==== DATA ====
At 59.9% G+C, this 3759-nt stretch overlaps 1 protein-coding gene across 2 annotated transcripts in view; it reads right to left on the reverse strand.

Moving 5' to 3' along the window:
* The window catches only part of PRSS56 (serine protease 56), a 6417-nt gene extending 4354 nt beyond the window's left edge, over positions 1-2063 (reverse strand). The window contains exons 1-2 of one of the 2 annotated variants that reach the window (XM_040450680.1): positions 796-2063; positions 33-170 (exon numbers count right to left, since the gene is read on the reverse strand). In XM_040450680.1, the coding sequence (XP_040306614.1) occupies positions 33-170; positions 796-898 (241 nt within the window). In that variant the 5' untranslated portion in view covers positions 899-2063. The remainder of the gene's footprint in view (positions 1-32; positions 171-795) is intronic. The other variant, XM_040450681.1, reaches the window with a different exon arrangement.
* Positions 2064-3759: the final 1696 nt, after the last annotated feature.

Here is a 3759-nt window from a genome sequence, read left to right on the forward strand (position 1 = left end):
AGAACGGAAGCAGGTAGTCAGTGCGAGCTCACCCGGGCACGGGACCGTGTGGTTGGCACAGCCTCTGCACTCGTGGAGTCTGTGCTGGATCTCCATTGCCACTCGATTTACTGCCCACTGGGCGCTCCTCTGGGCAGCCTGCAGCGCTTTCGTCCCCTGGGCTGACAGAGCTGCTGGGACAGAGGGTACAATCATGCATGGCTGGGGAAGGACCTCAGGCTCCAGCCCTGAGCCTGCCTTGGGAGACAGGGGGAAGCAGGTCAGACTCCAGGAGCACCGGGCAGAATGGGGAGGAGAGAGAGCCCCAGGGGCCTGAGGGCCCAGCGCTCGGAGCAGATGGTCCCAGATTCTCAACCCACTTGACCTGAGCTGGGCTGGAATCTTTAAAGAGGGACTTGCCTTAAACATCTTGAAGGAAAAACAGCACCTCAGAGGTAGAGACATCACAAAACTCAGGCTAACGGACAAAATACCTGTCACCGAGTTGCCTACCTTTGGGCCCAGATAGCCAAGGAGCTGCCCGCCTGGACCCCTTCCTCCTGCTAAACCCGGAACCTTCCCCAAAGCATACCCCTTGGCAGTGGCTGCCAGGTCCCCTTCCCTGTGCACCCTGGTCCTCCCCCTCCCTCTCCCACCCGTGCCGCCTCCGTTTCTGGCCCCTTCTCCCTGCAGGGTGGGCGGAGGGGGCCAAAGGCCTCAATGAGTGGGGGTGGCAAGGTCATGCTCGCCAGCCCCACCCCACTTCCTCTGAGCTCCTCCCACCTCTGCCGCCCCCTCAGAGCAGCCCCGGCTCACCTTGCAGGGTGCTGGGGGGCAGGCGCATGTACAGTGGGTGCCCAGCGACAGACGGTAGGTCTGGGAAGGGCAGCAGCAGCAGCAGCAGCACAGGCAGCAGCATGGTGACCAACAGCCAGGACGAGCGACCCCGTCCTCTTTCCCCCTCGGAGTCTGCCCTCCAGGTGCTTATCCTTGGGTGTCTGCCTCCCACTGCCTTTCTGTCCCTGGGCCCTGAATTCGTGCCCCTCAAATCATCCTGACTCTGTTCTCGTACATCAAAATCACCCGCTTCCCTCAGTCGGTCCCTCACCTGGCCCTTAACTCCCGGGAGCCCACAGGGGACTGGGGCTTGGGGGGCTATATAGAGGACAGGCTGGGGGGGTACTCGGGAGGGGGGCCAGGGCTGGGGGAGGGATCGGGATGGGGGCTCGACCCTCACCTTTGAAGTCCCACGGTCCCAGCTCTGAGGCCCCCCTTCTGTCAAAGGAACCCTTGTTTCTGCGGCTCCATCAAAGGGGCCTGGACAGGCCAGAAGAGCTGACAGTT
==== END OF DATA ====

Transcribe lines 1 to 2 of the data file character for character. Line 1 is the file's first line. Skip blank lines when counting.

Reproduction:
At 59.9% G+C, this 3759-nt stretch overlaps 1 protein-coding gene across 2 annotated transcripts in view; it reads right to left on the reverse strand.

Moving 5' to 3' along the window: